and instead of concentrating on tax cuts mostly for the wealthy, we want -- i want tax cuts for the middle-class families and i want to continue the prosperity and make sure that it enriches not just a few but all of our families. we have gone from the biggest deficits to the biggest surpluses. we have gone from a triple-dip recession during the previous 12 years to a tripling of the stock market. instead of a high unemployment, we have the lowest african- american and latin american unemployment rates in history and 22 million new jobs. it's not good enough. too many people have been left behind. we have got to do much more. the key is job training, education, investments in health care and education, environment, retirement security. and incidentally, we have got to preserve social security. i'm totally opposed to diverting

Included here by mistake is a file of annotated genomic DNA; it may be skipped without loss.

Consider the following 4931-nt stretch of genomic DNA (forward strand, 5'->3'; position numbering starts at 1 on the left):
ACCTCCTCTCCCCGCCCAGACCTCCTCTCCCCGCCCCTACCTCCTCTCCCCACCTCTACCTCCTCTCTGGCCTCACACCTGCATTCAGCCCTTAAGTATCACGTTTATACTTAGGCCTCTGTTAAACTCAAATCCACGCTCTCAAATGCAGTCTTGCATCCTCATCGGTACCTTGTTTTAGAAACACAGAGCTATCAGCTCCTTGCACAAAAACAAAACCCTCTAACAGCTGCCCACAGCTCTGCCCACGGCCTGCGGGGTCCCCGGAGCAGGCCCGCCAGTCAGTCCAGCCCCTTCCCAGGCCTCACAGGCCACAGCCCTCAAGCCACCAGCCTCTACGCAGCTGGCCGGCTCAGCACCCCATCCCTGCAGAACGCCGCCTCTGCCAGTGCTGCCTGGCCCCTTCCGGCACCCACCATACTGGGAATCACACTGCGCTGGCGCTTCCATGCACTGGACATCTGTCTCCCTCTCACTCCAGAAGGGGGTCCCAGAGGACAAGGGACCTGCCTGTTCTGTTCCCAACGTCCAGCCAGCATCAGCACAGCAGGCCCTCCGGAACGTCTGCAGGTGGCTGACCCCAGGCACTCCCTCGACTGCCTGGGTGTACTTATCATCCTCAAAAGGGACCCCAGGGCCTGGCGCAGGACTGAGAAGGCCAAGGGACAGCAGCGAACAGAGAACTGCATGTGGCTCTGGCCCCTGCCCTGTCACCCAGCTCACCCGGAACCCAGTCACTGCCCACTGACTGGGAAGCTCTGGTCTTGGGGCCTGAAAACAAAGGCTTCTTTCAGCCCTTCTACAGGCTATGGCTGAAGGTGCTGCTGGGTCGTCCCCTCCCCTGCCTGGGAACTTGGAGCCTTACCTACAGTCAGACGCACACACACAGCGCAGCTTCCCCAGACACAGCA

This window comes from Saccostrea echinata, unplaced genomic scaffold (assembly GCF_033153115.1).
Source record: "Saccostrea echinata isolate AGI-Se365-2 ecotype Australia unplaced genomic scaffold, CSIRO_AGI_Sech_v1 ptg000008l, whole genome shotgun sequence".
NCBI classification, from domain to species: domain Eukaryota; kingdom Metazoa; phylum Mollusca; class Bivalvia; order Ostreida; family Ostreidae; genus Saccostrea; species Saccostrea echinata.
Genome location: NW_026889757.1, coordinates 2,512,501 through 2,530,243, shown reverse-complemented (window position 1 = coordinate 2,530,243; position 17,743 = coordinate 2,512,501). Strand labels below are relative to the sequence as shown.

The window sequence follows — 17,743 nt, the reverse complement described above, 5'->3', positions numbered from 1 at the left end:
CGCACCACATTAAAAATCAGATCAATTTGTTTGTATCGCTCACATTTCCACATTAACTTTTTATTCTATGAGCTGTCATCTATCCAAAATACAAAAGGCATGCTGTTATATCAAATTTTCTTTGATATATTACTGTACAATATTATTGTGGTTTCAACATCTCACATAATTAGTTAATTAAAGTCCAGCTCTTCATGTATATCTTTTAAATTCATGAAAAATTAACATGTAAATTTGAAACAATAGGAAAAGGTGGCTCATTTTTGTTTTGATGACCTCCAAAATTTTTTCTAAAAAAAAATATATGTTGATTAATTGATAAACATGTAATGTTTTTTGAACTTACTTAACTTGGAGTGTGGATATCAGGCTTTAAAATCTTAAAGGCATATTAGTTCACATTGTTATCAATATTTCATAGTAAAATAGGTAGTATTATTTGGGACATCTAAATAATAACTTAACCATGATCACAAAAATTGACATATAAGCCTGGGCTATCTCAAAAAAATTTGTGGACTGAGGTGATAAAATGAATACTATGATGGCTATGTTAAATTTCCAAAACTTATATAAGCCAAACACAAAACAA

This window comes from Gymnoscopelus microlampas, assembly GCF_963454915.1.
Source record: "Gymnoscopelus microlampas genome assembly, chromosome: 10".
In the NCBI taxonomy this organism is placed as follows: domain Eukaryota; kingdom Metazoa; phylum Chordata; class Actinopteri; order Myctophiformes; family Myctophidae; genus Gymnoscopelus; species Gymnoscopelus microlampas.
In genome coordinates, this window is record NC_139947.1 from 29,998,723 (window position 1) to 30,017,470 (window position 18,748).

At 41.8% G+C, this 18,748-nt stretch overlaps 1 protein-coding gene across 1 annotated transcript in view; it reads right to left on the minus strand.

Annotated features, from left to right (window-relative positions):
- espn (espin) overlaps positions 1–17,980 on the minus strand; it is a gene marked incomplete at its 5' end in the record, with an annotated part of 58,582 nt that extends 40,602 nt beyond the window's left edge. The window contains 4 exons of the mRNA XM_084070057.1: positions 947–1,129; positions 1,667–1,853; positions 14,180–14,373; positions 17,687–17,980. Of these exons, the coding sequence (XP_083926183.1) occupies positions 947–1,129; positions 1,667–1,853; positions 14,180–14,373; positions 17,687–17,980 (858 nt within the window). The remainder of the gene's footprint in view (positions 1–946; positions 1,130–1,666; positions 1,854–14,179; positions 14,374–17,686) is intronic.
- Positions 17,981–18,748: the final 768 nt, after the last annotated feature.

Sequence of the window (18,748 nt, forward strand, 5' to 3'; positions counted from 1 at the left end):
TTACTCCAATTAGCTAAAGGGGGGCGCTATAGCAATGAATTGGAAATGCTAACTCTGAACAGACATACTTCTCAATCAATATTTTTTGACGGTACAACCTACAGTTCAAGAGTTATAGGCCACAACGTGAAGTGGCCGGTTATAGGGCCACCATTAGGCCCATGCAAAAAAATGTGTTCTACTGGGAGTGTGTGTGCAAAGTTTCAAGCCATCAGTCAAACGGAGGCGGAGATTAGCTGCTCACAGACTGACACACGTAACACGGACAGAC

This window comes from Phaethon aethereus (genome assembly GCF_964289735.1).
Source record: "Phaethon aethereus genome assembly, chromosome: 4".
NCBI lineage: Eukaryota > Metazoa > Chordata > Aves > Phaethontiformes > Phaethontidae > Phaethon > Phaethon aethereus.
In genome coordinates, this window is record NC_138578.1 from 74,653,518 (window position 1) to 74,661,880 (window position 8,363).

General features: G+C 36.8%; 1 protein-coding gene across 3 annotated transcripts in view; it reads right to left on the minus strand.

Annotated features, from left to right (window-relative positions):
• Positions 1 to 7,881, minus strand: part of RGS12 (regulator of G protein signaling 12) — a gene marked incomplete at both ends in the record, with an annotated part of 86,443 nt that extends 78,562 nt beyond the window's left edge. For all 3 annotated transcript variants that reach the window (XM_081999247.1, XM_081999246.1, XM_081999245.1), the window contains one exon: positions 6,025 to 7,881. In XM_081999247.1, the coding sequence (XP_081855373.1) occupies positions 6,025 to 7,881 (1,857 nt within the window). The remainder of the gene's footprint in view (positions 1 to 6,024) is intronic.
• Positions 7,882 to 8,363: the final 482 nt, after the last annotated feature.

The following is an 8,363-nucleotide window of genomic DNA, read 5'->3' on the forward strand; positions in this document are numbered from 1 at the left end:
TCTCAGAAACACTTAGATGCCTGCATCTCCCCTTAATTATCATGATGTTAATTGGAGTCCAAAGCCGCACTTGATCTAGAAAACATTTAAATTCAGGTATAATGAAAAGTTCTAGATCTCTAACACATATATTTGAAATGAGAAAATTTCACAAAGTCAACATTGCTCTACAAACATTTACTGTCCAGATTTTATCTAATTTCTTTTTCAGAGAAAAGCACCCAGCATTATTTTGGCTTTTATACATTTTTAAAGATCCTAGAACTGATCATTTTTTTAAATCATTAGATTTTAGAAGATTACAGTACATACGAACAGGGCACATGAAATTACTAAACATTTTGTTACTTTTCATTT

one out of every six dollars out of the social security trust fund, as the governor has proposed, into the stock market. i want new incentives for savings and investment for the young couples who are working hard so they can save and invest on their own on top of social security, not at the expense of social security, as the governor proposes. >> two points. one, a lot of folks are still waiting for that 1992 middle- class tax cut. i remember the vice president saying, "just give us a chance to get up there, we're going to make sure you get tax cuts." it didn't happen. now he's having to say that again. they've had their chance to deliver a tax cut to you. secondly, the surest way to bust this economy is to increase the role and size of the federal budget. the senate budget committee did a study of the vice president's expenditures. it's been projected that they could conceivably bust the